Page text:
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In 'Nobody's Fool,' graphic artist and cartoonist Bill Griffith pays tribute to Schlitzie, a gentle soul and sideshow attraction in the early 20th century.
Some three decades after his passing, Baldwin’s books endure as part of the literary canon. He channeled a love of language into his writing, choosing prose instead of sermons, following a writer's instead of a preacher's life.
For decades, leaders in the United States sought to make it easier – not harder – to travel from the US to Latin America. But the idea of a united hemisphere faded and was eventually lost.
The book made fine, invigorating reading two decades ago, and it still does (making room, of course, for the addition of the Brexit referendum). Author Roy Strong leads readers smoothly through rulers and epochs, with a narrative style that's happily free of a metahistorical agenda.
Like all great rivers, the Ganges carries important cultural and spiritual meaning. Author Sudipta Sen illuminates the background of this sacred river, connecting it to thousands of years of Indian history.
The appeal of William K. Klingaman’s 'The Darkest Year,' which uses contemporary sources to survey the national psyche in the tense months after the Japanese attack on Pearl Harbor, is in enabling readers to feel the immediacy of well-known historical events as they unfolded.
Hunt chronicles his travels in one of the quirkiest and most captivating books of the year
Author Tom Wheeler chronicles how knowledge in the Western world was largely localized, artisanal, and intensely exclusionary until Johannes Gutenberg combined a suite of technological innovations to revolutionize the way books were made.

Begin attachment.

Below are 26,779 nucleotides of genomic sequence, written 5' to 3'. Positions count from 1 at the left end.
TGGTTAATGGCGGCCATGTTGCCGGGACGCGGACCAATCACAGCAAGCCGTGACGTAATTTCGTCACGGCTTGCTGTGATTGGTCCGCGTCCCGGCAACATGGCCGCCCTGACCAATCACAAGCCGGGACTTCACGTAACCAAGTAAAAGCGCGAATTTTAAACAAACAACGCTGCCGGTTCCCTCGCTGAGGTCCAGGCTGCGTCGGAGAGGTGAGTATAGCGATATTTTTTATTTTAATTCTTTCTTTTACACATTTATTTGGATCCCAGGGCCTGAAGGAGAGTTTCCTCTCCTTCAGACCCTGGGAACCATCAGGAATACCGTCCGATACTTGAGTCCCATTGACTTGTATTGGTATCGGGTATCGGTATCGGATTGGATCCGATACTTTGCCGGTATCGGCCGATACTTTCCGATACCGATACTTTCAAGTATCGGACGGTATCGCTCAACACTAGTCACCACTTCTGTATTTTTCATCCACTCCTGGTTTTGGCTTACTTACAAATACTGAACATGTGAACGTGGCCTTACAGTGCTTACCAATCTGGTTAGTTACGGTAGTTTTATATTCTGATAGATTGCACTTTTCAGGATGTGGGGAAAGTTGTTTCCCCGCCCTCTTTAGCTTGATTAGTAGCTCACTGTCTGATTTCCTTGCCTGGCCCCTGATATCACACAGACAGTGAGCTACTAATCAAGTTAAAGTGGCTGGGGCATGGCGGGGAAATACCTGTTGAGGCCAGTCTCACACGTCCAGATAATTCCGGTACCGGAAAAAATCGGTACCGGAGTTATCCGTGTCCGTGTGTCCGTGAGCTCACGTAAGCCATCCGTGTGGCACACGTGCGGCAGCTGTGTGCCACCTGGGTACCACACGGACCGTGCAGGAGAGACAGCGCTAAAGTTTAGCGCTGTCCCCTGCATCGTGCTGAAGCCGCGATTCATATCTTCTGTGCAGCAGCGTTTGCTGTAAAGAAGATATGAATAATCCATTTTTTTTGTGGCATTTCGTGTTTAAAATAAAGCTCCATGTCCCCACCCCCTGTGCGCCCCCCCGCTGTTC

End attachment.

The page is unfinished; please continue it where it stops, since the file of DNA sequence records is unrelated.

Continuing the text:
A street-smart poet-geek navigates challenges pulled from the headlines.
As society evolves, should classic novels with outdated racial and cultural references be retired – or adapted? A resurgence of interest in ‘To Kill a Mockingbird’ in North America brings arguments for both to the fore.
Three novels and one nonfiction audiobook provide inspiration and hope as we ease into 2019.
Adam Higginbotham's in-depth book is informed by meticulous research and first-hand accounts.
Whether an exhaustive new profile of Babe Ruth, the reflections of basketball great Bob Cousy, or a retrospective of the heyday of women’s bike racing, there’s plenty to choose from in this grab bag of books.
What happens to the artist as “enfant terrible” in an age of morality clauses and #MeToo? Does socially condemned behavior discredit a person’s artistic vision?
The columns and memoirs by the former New York Times columnist were so celebrated that they invited readers to wonder if the mission of newsroom scribes and so-called creative artists really differed that much in the first place.
This month features tales of two revolutions: a debut novel about an Iranian family in the 1970s and a nonfiction narrative about China in the 1940s, when millions left Shanghai.
Shanghai residents left in droves as the Communists took power in China.
The Pulitzer Prize-winning poet and essayist wrote lyrically about nature, but there's more to her work than meets the eye.
Historian Lucy Worsley offers a lively take on one of the most influential women of the 19th century.
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